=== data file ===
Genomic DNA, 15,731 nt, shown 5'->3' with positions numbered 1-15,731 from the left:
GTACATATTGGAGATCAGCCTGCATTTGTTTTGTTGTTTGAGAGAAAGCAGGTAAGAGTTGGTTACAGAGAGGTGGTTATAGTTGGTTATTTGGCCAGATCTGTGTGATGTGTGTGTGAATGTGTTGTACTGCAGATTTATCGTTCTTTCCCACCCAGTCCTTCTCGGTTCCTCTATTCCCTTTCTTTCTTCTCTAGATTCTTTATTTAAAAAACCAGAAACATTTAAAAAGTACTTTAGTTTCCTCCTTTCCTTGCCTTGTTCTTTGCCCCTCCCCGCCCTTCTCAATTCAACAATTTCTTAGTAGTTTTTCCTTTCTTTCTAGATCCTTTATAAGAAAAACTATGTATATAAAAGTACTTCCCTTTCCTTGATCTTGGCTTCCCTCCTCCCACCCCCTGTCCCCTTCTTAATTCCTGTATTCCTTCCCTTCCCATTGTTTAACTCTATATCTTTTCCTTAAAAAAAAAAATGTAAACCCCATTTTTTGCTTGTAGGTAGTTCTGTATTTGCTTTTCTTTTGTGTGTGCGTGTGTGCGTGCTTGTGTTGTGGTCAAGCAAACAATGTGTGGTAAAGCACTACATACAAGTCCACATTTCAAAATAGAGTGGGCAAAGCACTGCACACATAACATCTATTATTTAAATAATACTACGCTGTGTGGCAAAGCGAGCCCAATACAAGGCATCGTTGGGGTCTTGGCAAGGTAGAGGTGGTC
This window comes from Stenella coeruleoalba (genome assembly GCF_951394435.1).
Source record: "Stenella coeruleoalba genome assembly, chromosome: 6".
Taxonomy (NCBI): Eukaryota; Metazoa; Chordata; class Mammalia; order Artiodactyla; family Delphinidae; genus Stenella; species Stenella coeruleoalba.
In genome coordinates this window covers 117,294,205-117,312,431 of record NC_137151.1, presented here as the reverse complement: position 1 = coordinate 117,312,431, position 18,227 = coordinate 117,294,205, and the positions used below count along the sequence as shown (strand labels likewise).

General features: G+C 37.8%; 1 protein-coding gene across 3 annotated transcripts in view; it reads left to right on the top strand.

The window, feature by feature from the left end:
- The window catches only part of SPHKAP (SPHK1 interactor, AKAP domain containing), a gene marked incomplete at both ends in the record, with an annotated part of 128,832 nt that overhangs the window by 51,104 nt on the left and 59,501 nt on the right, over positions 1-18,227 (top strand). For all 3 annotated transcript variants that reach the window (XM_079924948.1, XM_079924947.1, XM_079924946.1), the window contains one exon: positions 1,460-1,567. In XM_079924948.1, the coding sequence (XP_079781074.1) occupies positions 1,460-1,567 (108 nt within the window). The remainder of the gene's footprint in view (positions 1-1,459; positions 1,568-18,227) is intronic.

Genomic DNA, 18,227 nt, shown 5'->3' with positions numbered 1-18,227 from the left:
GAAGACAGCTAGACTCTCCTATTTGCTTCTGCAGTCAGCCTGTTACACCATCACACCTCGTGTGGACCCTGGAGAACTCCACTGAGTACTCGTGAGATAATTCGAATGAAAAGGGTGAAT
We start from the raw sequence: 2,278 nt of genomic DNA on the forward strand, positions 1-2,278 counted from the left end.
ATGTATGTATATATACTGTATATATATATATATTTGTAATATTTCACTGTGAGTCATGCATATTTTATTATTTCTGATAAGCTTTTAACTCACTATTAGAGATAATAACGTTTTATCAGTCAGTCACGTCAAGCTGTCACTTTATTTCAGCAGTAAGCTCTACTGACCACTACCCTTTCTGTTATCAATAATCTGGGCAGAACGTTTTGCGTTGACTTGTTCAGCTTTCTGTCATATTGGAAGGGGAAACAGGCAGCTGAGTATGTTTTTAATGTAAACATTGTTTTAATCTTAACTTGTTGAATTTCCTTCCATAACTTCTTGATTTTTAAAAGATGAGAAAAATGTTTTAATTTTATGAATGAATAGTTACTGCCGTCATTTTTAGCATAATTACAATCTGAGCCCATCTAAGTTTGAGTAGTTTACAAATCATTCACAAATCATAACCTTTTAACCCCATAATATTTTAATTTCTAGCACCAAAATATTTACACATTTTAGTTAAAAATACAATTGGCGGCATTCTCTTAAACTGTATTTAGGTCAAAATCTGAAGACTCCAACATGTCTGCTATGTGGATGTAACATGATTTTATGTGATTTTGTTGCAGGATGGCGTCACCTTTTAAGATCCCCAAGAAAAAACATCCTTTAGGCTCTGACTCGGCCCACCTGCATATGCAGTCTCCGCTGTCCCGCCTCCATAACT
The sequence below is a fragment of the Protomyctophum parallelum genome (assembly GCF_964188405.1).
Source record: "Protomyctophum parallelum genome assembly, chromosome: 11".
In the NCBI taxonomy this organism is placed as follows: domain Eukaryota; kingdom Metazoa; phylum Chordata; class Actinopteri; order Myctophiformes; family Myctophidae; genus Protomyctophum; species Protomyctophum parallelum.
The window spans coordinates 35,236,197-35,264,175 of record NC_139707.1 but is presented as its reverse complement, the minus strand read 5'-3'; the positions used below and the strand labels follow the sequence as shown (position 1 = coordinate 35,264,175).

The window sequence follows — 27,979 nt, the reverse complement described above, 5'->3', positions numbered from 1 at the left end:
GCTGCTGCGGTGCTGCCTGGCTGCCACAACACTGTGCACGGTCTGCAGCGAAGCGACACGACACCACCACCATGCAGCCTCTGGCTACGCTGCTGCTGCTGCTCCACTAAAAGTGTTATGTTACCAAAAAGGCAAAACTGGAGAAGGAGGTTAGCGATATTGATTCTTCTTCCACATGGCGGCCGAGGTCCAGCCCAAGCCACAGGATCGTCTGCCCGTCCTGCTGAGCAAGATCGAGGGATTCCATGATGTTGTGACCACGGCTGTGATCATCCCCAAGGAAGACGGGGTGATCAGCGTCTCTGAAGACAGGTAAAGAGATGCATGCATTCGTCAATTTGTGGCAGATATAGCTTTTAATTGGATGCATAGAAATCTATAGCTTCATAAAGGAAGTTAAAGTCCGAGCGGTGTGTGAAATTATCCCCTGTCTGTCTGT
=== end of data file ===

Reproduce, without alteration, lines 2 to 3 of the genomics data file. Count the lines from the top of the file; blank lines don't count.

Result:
GTACATATTGGAGATCAGCCTGCATTTGTTTTGTTGTTTGAGAGAAAGCAGGTAAGAGTTGGTTACAGAGAGGTGGTTATAGTTGGTTATTTGGCCAGATCTGTGTGATGTGTGTGTGAATGTGTTGTACTGCAGATTTATCGTTCTTTCCCACCCAGTCCTTCTCGGTTCCTCTATTCCCTTTCTTTCTTCTCTAGATTCTTTATTTAAAAAACCAGAAACATTTAAAAAGTACTTTAGTTTCCTCCTTTCCTTGCCTTGTTCTTTGCCCCTCCCCGCCCTTCTCAATTCAACAATTTCTTAGTAGTTTTTCCTTTCTTTCTAGATCCTTTATAAGAAAAACTATGTATATAAAAGTACTTCCCTTTCCTTGATCTTGGCTTCCCTCCTCCCACCCCCTGTCCCCTTCTTAATTCCTGTATTCCTTCCCTTCCCATTGTTTAACTCTATATCTTTTCCTTAAAAAAAAAAATGTAAACCCCATTTTTTGCTTGTAGGTAGTTCTGTATTTGCTTTTCTTTTGTGTGTGCGTGTGTGCGTGCTTGTGTTGTGGTCAAGCAAACAATGTGTGGTAAAGCACTACATACAAGTCCACATTTCAAAATAGAGTGGGCAAAGCACTGCACACATAACATCTATTATTTAAATAATACTACGCTGTGTGGCAAAGCGAGCCCAATACAAGGCATCGTTGGGGTCTTGGCAAGGTAGAGGTGGTC
This window comes from Stenella coeruleoalba (genome assembly GCF_951394435.1).